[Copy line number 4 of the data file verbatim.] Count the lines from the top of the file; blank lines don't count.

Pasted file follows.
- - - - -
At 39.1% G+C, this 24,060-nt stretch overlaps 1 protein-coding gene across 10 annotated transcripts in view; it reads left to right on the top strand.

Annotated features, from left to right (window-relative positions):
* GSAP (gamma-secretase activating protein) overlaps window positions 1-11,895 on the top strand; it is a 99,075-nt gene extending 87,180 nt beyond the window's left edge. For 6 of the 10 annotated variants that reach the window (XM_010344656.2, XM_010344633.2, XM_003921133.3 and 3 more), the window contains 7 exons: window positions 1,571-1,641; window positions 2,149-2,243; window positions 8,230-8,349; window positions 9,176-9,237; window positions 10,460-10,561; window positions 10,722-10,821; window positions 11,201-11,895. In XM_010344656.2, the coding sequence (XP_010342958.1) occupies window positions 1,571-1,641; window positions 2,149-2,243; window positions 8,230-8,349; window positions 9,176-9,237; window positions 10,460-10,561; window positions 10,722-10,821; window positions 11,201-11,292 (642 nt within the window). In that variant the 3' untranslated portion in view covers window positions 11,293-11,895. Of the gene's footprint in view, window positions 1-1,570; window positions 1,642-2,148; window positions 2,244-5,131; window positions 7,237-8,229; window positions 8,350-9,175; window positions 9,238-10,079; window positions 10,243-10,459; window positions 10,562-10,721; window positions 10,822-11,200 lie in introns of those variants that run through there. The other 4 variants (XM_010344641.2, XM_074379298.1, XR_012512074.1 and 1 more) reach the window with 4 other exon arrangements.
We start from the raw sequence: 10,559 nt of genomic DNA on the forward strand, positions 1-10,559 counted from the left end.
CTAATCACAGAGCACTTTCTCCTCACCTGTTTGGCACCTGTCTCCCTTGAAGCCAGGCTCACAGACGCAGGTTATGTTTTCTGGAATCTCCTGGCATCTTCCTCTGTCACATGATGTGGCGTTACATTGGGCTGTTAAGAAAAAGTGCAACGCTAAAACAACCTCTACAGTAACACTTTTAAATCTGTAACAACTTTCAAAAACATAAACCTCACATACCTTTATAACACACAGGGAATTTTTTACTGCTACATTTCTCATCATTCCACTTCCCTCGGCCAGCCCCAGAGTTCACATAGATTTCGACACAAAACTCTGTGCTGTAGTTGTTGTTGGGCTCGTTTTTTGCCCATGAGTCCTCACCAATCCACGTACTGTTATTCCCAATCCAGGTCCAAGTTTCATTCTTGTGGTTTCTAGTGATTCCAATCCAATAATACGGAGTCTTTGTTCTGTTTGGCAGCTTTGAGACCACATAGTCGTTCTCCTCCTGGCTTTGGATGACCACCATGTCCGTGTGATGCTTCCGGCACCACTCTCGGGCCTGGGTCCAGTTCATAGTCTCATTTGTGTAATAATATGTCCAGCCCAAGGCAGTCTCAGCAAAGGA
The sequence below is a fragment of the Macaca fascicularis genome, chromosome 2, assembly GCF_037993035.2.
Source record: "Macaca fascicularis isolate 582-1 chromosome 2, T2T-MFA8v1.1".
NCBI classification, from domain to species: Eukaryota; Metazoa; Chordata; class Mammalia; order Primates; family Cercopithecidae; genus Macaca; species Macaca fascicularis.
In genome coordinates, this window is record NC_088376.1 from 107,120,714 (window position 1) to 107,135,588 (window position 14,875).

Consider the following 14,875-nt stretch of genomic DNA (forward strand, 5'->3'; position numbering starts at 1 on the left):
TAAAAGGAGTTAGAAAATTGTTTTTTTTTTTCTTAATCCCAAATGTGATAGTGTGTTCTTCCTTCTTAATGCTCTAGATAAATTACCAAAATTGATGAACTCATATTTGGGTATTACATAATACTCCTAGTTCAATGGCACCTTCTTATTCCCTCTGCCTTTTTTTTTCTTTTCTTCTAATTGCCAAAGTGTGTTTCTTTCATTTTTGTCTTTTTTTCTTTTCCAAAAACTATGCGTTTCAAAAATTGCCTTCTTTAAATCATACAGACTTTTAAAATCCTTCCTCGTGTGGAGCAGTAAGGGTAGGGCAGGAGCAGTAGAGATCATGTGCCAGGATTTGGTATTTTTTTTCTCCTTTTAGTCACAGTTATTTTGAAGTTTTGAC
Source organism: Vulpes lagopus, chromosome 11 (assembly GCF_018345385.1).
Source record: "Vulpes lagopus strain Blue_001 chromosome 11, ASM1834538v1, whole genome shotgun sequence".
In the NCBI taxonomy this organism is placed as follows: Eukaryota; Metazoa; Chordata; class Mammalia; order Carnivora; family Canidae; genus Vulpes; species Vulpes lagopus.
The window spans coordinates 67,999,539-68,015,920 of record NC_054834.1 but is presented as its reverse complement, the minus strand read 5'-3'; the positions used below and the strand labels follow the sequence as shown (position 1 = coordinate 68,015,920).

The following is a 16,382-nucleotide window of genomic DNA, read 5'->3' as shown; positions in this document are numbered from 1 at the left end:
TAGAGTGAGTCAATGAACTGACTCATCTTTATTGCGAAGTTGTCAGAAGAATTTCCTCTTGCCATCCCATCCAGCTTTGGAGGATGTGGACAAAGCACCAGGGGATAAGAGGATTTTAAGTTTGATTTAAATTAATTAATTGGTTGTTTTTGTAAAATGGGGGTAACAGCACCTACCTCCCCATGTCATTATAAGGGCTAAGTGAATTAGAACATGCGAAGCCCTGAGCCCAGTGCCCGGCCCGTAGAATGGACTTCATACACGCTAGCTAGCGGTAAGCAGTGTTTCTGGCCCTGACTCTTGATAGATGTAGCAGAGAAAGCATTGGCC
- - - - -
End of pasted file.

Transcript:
We start from the raw sequence: 10,559 nt of genomic DNA on the forward strand, positions 1-10,559 counted from the left end.